After discussing some patristic and medieval authors, Ryrie explains:
It is not suggested, nor should it be inferred, that these early church fathers were dispensationalists in the later sense of the word. But it is true that some of them enunciated principles that later developed into dispensationalism, and it may be rightly said that they held to primitive or early dispensational-like concepts.
So, Jamin Hubner's own response to the question seems a little strange:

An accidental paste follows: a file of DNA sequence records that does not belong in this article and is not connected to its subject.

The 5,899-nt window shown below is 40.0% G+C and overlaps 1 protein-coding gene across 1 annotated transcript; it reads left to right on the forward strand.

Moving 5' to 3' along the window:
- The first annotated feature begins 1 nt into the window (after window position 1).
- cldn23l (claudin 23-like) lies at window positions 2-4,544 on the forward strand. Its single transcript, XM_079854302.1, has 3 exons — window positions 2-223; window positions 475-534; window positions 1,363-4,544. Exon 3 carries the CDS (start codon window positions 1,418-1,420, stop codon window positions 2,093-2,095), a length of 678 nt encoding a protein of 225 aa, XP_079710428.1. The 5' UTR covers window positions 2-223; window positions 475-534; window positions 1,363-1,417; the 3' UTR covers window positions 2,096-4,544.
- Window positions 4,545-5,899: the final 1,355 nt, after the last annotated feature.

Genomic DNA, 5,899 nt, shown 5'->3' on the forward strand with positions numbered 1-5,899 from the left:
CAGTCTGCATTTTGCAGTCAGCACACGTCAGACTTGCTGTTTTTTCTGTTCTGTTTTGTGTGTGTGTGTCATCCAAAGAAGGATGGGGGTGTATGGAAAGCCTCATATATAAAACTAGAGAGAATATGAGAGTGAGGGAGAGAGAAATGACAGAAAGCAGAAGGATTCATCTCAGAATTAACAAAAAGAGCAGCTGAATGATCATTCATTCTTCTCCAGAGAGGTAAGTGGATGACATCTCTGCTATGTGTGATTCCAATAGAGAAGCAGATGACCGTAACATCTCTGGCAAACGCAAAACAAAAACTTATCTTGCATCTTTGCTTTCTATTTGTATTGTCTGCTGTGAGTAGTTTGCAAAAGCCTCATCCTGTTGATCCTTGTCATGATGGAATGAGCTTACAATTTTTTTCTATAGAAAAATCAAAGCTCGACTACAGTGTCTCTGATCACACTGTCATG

Dispensationalists typically play the pre-Darby card in an effort to justify their system, but is rarely an adequate appeal. The idea is to make associations and draw similarities between Darby and previous thinkers (e.g. Ireneaus, Edwards, some Reformers, etc.) to say Dispensationalism goes back (for some, they would say to the Apostles, while others would say back to the Reformers, etc.). But in reality, the thinkers are simply not teaching Darbyism. Resemblances, vague parallels and similarities are not enough to dismount Darby as essentially the Father of Dispensationalism (nor dismount Scofield as perhaps the chief popularizer). But that's not to say we shouldn't acknowledge that Darby had previous influences and that attempts have been made to try and systematize redemptive history, address the application of biblical law, and solve various hermeneutical issues. Certainly there have been such attempts.And again: